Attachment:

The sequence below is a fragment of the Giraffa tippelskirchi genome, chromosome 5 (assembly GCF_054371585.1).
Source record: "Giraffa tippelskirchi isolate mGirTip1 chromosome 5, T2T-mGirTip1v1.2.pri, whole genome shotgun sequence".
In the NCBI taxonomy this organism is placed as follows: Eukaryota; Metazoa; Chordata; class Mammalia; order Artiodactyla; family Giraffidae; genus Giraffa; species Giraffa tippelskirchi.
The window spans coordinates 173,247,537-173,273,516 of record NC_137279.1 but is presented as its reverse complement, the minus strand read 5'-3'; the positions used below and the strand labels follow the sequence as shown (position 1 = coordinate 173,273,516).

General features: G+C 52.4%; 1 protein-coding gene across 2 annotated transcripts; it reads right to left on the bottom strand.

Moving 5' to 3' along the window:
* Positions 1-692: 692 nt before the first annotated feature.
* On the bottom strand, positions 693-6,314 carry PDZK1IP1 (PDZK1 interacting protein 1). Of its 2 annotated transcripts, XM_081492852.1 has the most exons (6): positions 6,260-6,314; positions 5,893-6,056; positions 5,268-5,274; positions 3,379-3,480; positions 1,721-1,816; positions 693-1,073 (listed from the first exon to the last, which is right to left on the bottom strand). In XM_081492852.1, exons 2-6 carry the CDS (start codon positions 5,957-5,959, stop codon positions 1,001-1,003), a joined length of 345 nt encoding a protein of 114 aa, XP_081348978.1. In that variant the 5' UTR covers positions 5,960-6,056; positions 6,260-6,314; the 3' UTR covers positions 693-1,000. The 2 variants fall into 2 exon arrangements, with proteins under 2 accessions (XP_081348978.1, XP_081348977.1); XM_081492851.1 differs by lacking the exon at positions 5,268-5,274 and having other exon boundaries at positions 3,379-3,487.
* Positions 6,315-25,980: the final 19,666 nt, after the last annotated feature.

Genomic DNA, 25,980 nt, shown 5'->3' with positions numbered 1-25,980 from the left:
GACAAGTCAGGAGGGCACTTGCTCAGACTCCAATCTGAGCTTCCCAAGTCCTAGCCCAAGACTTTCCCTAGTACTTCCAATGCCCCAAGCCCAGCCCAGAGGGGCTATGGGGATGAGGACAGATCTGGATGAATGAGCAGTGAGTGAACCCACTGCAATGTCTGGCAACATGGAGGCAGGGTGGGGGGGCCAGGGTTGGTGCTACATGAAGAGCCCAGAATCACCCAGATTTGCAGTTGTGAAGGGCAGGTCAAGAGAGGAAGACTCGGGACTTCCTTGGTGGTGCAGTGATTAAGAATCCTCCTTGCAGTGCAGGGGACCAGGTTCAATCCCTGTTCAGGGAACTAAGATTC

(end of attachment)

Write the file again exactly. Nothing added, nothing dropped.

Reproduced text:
The sequence below is a fragment of the Giraffa tippelskirchi genome, chromosome 5 (assembly GCF_054371585.1).
Source record: "Giraffa tippelskirchi isolate mGirTip1 chromosome 5, T2T-mGirTip1v1.2.pri, whole genome shotgun sequence".
In the NCBI taxonomy this organism is placed as follows: Eukaryota; Metazoa; Chordata; class Mammalia; order Artiodactyla; family Giraffidae; genus Giraffa; species Giraffa tippelskirchi.
The window spans coordinates 173,247,537-173,273,516 of record NC_137279.1 but is presented as its reverse complement, the minus strand read 5'-3'; the positions used below and the strand labels follow the sequence as shown (position 1 = coordinate 173,273,516).

General features: G+C 52.4%; 1 protein-coding gene across 2 annotated transcripts; it reads right to left on the bottom strand.

Moving 5' to 3' along the window:
* Positions 1-692: 692 nt before the first annotated feature.
* On the bottom strand, positions 693-6,314 carry PDZK1IP1 (PDZK1 interacting protein 1). Of its 2 annotated transcripts, XM_081492852.1 has the most exons (6): positions 6,260-6,314; positions 5,893-6,056; positions 5,268-5,274; positions 3,379-3,480; positions 1,721-1,816; positions 693-1,073 (listed from the first exon to the last, which is right to left on the bottom strand). In XM_081492852.1, exons 2-6 carry the CDS (start codon positions 5,957-5,959, stop codon positions 1,001-1,003), a joined length of 345 nt encoding a protein of 114 aa, XP_081348978.1. In that variant the 5' UTR covers positions 5,960-6,056; positions 6,260-6,314; the 3' UTR covers positions 693-1,000. The 2 variants fall into 2 exon arrangements, with proteins under 2 accessions (XP_081348978.1, XP_081348977.1); XM_081492851.1 differs by lacking the exon at positions 5,268-5,274 and having other exon boundaries at positions 3,379-3,487.
* Positions 6,315-25,980: the final 19,666 nt, after the last annotated feature.

Genomic DNA, 25,980 nt, shown 5'->3' with positions numbered 1-25,980 from the left:
GACAAGTCAGGAGGGCACTTGCTCAGACTCCAATCTGAGCTTCCCAAGTCCTAGCCCAAGACTTTCCCTAGTACTTCCAATGCCCCAAGCCCAGCCCAGAGGGGCTATGGGGATGAGGACAGATCTGGATGAATGAGCAGTGAGTGAACCCACTGCAATGTCTGGCAACATGGAGGCAGGGTGGGGGGGCCAGGGTTGGTGCTACATGAAGAGCCCAGAATCACCCAGATTTGCAGTTGTGAAGGGCAGGTCAAGAGAGGAAGACTCGGGACTTCCTTGGTGGTGCAGTGATTAAGAATCCTCCTTGCAGTGCAGGGGACCAGGTTCAATCCCTGTTCAGGGAACTAAGATTC